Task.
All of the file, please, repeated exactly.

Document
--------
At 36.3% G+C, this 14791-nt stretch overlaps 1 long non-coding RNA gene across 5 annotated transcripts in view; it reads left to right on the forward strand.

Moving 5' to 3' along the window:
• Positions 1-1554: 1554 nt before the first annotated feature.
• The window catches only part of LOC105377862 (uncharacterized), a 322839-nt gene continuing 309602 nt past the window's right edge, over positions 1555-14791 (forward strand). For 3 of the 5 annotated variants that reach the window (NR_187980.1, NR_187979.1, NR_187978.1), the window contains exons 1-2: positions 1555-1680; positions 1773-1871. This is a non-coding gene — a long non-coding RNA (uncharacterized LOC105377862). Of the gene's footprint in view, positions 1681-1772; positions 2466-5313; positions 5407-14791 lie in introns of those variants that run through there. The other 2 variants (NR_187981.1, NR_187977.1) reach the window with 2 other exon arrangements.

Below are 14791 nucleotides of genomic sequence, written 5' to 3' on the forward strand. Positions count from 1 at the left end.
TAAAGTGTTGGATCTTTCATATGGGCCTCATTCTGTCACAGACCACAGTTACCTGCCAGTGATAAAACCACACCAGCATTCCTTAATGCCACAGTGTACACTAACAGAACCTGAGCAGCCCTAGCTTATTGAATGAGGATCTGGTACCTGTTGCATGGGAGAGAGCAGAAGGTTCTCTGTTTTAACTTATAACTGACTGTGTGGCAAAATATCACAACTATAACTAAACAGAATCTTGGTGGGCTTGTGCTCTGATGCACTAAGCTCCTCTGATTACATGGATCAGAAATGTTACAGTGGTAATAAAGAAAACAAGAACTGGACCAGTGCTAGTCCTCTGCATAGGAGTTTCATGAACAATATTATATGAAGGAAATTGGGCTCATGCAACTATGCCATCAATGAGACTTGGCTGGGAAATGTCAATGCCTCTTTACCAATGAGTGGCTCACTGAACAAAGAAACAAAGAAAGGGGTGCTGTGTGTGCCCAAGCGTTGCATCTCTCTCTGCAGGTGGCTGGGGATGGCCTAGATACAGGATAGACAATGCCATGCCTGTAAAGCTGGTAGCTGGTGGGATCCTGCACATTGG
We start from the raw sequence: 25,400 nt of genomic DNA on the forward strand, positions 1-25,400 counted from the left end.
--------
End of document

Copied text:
At 36.3% G+C, this 14791-nt stretch overlaps 1 long non-coding RNA gene across 5 annotated transcripts in view; it reads left to right on the forward strand.

Moving 5' to 3' along the window:
• Positions 1-1554: 1554 nt before the first annotated feature.
• The window catches only part of LOC105377862 (uncharacterized), a 322839-nt gene continuing 309602 nt past the window's right edge, over positions 1555-14791 (forward strand). For 3 of the 5 annotated variants that reach the window (NR_187980.1, NR_187979.1, NR_187978.1), the window contains exons 1-2: positions 1555-1680; positions 1773-1871. This is a non-coding gene — a long non-coding RNA (uncharacterized LOC105377862). Of the gene's footprint in view, positions 1681-1772; positions 2466-5313; positions 5407-14791 lie in introns of those variants that run through there. The other 2 variants (NR_187981.1, NR_187977.1) reach the window with 2 other exon arrangements.

Below are 14791 nucleotides of genomic sequence, written 5' to 3' on the forward strand. Positions count from 1 at the left end.
TAAAGTGTTGGATCTTTCATATGGGCCTCATTCTGTCACAGACCACAGTTACCTGCCAGTGATAAAACCACACCAGCATTCCTTAATGCCACAGTGTACACTAACAGAACCTGAGCAGCCCTAGCTTATTGAATGAGGATCTGGTACCTGTTGCATGGGAGAGAGCAGAAGGTTCTCTGTTTTAACTTATAACTGACTGTGTGGCAAAATATCACAACTATAACTAAACAGAATCTTGGTGGGCTTGTGCTCTGATGCACTAAGCTCCTCTGATTACATGGATCAGAAATGTTACAGTGGTAATAAAGAAAACAAGAACTGGACCAGTGCTAGTCCTCTGCATAGGAGTTTCATGAACAATATTATATGAAGGAAATTGGGCTCATGCAACTATGCCATCAATGAGACTTGGCTGGGAAATGTCAATGCCTCTTTACCAATGAGTGGCTCACTGAACAAAGAAACAAAGAAAGGGGTGCTGTGTGTGCCCAAGCGTTGCATCTCTCTCTGCAGGTGGCTGGGGATGGCCTAGATACAGGATAGACAATGCCATGCCTGTAAAGCTGGTAGCTGGTGGGATCCTGCACATTGG
We start from the raw sequence: 25,400 nt of genomic DNA on the forward strand, positions 1-25,400 counted from the left end.